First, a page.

Helle Helle was born in 1965 and grew up in Rødby on the Danish island of Lolland. She graduated from Forfatterskolen (writers’ school) in 1991.
Helle Helle published short stories in newspapers, periodicals and anthologies before making her book debut with the novel Eksempel på liv (1993). She has since published the short story collections Rester (1996) and Biler og dyr (2000), a children’s book Min mor sidder fast på en pind (2003), and the novels Hus og hjem (1999), Forestillingen om et ukompliceret liv med en mand (2002), Rødby-Puttgarden (2005), Ned til hundene (2008), Dette burde skrives i nutid (2011) and Hvis det er (2014).
She has been nominated to the Nordic Council Literature Prize and has received a number of awards and prizes, including Kritikerprisen (Critics’ Prize), P. O. Enquist-prisen (Per Olov Enquist Award) and De Gyldne Laurbær (Golden Laurel).
Her short stories and novels are translated into fifteen languages.
In History of Nordic Women’s Literature, literary scholar Per Krogh Hansen opens his article on Helle Helle thus:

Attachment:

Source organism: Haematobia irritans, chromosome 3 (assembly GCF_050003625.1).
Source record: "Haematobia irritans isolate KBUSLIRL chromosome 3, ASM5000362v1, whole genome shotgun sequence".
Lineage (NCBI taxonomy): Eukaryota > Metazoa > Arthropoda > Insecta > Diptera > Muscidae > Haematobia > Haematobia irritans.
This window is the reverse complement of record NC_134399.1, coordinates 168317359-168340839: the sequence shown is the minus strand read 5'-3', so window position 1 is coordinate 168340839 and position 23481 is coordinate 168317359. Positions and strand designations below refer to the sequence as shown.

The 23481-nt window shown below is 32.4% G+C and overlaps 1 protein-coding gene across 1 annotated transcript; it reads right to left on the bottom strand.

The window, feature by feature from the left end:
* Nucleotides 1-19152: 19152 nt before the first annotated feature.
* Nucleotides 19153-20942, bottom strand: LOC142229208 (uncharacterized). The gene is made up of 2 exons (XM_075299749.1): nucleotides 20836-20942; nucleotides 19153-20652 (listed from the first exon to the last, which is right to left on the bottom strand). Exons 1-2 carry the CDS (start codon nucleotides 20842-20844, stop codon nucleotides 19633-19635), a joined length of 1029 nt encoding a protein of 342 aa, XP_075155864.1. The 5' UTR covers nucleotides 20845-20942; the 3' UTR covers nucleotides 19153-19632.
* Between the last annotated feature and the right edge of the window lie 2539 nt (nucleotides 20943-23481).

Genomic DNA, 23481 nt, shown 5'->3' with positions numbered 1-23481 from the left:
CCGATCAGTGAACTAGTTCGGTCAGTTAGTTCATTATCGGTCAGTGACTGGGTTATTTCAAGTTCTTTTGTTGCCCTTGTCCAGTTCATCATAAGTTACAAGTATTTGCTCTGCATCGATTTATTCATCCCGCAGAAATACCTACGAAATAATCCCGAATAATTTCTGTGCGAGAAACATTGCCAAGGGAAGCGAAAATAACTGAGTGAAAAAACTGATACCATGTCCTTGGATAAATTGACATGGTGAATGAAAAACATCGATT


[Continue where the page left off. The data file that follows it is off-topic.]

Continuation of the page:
In 2010 Statens Kunstfonds Repræsentantskab (Council of the Danish Arts Foundation) nominated Helle Helle (b. 1965) for a lifetime grant, stating in the recommendation that she was “one of Denmark’s foremost interpreters of the middle classes and the Danish provinces”. And that is also how she has generally been read and interpreted: as an author who sheds light on the outskirts, on the lost souls in welfare-system Denmark’s provinces, and on the tensions typical to the relationships of our day. In Den Store Danske – Gyldendals åbne encyklopædi (Gyldendal’s Online Encyclopedia) she is described as a writer who captures slices of life as lived by ordinary people in the modern world and observes the hidden conflicts of the humdrum daily routine, with literary-historical reference to Herman Bang.